A total of nine Artificial Intelligence (AI) research and development (R&D) projects by the DOST-Advanced Science and Technology Institute (DOST-ASTI), University of the Philippines Mindanao (UPMin), De La Salle University (DLSU), University of the Philippines Los Baños (UPLB), and Caraga State University (CarSU) were launched by the Philippines' Department of Science and Technology (DOST Philippines) in April 2021. The AI R&D projects ranging from applications in agriculture to the education sector were launched on April 8 by the Department of Science and Technology – Philippine Council for Industry, Energy and Emerging Technology Research and Development (DOST-PCIEERD) to spur growth in the AI industry in the Philippines. "AI is one of our priority areas as it truly can boost the country and usher us to the fourth industrial revolution. As a powerful agent for good, AI can disrupt traditional processes and provide solutions and opportunities that Filipinos can maximize," said DOST-PCIEERD Executive Director Dr. Enrico C. Paringit during the virtual launch. The Autonomous Societally Inspired Mission Oriented Vehicles (ASIMOV) Program, composed of two-component projects, will be implemented by DOST-ASTI and UPMin.
The ability for marketers to gauge intent these days is spooky. Performing a simple Google search for "hotels in Angeles City" while sitting in a cafe in Manila will suddenly surface "cheapest transport from Manila to Angeles City" ads in your Facebook stream. It knows you'll need cheap transport to get there so you can spend your money on other things. What you may find even more surprising is when you're talking to a mate on the phone about the carnal pleasures of Angeles City and suddenly STD test ads start appearing in your Twitter feed. Is your phone really listening to what you're saying?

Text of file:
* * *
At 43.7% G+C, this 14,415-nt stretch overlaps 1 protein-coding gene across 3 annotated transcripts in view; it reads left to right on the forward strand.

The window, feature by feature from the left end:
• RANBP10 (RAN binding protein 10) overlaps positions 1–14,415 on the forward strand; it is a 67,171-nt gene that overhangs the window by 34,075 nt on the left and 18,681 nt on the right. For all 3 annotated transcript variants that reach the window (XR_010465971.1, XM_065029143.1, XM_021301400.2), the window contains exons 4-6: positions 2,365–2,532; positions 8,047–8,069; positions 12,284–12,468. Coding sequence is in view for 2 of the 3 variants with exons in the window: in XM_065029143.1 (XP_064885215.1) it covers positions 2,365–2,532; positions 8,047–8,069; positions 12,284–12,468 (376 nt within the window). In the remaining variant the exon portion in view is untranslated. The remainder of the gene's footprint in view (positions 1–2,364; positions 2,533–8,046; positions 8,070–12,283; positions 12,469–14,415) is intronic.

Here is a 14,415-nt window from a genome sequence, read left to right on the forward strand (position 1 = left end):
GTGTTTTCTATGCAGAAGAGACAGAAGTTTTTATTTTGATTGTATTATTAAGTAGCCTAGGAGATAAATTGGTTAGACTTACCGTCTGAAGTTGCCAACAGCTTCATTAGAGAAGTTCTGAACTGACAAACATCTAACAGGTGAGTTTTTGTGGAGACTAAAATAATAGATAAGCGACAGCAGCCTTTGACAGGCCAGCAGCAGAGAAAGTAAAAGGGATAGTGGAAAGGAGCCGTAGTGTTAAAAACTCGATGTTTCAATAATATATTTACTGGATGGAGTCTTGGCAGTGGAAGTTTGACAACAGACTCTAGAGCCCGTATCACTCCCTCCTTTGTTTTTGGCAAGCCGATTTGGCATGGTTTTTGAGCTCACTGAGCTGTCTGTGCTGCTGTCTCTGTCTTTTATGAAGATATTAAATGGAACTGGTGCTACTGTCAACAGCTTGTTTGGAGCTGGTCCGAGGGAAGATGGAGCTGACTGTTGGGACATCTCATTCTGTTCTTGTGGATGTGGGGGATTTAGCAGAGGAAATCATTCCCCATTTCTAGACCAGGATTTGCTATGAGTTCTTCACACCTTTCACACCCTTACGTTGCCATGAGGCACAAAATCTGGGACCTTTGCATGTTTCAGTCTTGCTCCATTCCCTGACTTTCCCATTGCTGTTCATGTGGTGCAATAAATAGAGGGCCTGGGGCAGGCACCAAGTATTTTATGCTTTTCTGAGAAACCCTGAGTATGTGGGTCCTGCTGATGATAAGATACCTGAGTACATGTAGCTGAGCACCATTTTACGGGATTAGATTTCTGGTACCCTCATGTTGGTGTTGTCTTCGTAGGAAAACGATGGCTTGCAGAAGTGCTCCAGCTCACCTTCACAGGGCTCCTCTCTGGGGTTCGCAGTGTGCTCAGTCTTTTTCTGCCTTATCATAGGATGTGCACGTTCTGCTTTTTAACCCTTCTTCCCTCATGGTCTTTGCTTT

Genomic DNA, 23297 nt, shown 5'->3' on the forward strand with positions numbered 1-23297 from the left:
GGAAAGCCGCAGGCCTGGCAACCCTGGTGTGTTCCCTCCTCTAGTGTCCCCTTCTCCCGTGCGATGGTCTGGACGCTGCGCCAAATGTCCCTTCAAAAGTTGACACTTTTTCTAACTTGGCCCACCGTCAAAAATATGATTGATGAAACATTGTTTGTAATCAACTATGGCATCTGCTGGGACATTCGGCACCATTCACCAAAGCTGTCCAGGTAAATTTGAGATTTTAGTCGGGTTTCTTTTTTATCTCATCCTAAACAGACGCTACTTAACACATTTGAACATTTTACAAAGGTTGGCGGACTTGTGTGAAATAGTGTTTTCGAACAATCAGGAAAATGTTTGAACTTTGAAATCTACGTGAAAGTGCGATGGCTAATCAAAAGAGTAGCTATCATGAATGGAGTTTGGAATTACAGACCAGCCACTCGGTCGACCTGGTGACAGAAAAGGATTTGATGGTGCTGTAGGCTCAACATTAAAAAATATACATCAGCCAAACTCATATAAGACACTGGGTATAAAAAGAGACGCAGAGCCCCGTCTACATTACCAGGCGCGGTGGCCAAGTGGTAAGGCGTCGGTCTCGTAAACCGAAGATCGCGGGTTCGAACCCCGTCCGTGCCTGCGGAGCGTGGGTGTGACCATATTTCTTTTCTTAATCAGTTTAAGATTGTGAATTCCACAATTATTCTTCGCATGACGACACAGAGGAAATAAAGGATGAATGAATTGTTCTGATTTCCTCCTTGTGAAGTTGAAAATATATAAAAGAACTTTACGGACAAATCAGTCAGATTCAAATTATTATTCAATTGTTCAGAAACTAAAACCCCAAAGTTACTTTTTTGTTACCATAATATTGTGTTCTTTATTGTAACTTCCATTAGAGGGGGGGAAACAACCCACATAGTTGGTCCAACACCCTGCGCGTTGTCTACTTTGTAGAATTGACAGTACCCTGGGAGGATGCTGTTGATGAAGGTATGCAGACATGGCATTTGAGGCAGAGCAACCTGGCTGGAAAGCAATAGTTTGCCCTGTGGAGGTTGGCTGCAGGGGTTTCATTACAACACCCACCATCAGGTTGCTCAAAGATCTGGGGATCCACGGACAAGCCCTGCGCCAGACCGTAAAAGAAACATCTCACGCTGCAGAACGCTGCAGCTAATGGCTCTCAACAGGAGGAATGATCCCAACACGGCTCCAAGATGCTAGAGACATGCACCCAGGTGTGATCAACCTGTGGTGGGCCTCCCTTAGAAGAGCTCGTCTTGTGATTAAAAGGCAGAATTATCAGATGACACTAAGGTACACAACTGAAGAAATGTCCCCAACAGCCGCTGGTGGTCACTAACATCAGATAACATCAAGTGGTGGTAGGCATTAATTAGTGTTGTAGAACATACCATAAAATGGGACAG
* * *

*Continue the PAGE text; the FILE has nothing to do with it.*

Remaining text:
The coronavirus pandemic has been tough on the global call-center industry, and nowhere more than in the Philippines, the world leader in the field. Hundreds of thousands of employees in the former U.S. colony field queries from the other side of the planet, and for the past year many of them have had to work alone from home through the night, grappling with frequent electricity outages, isolation from friends, and the snores of parents, partners, siblings, or children crammed into tight quarters. What comes after Covid-19 is likely to be even worse. The lockdowns of the past year have accelerated the shift to greater automation in responding to inquiries to lenders, insurers, and telecom operators. And when they do connect with a human, it's more frequently in a chat window with someone who's engaged in multiple conversations at once.